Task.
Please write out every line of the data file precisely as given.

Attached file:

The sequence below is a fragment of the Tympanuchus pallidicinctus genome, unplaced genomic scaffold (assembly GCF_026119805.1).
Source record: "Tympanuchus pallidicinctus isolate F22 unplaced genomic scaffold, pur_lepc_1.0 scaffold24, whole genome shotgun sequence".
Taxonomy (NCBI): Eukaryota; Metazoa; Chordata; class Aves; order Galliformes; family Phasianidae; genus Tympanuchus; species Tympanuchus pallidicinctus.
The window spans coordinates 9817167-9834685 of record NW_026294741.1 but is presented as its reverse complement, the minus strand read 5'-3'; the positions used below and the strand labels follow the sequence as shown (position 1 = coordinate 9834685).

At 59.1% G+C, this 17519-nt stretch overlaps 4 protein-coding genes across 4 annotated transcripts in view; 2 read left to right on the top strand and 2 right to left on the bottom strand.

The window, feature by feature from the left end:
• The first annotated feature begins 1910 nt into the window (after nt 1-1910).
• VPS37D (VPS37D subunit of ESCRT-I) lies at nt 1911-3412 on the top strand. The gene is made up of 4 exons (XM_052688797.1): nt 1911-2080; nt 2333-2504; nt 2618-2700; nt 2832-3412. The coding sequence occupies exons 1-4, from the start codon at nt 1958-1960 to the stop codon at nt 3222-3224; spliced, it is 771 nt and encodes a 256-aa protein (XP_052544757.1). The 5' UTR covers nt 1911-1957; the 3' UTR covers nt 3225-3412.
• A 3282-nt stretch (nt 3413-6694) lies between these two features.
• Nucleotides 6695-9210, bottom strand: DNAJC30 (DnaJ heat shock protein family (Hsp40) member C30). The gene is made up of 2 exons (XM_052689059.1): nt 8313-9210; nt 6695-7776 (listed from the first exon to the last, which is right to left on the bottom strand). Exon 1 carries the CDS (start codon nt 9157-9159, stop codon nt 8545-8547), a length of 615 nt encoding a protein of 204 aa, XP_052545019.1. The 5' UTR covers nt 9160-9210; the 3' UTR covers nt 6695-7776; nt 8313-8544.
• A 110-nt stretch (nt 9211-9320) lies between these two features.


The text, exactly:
The sequence below is a fragment of the Tympanuchus pallidicinctus genome, unplaced genomic scaffold (assembly GCF_026119805.1).
Source record: "Tympanuchus pallidicinctus isolate F22 unplaced genomic scaffold, pur_lepc_1.0 scaffold24, whole genome shotgun sequence".
Taxonomy (NCBI): Eukaryota; Metazoa; Chordata; class Aves; order Galliformes; family Phasianidae; genus Tympanuchus; species Tympanuchus pallidicinctus.
The window spans coordinates 9817167-9834685 of record NW_026294741.1 but is presented as its reverse complement, the minus strand read 5'-3'; the positions used below and the strand labels follow the sequence as shown (position 1 = coordinate 9834685).

At 59.1% G+C, this 17519-nt stretch overlaps 4 protein-coding genes across 4 annotated transcripts in view; 2 read left to right on the top strand and 2 right to left on the bottom strand.

The window, feature by feature from the left end:
• The first annotated feature begins 1910 nt into the window (after nt 1-1910).
• VPS37D (VPS37D subunit of ESCRT-I) lies at nt 1911-3412 on the top strand. The gene is made up of 4 exons (XM_052688797.1): nt 1911-2080; nt 2333-2504; nt 2618-2700; nt 2832-3412. The coding sequence occupies exons 1-4, from the start codon at nt 1958-1960 to the stop codon at nt 3222-3224; spliced, it is 771 nt and encodes a 256-aa protein (XP_052544757.1). The 5' UTR covers nt 1911-1957; the 3' UTR covers nt 3225-3412.
• A 3282-nt stretch (nt 3413-6694) lies between these two features.
• Nucleotides 6695-9210, bottom strand: DNAJC30 (DnaJ heat shock protein family (Hsp40) member C30). The gene is made up of 2 exons (XM_052689059.1): nt 8313-9210; nt 6695-7776 (listed from the first exon to the last, which is right to left on the bottom strand). Exon 1 carries the CDS (start codon nt 9157-9159, stop codon nt 8545-8547), a length of 615 nt encoding a protein of 204 aa, XP_052545019.1. The 5' UTR covers nt 9160-9210; the 3' UTR covers nt 6695-7776; nt 8313-8544.
• A 110-nt stretch (nt 9211-9320) lies between these two features.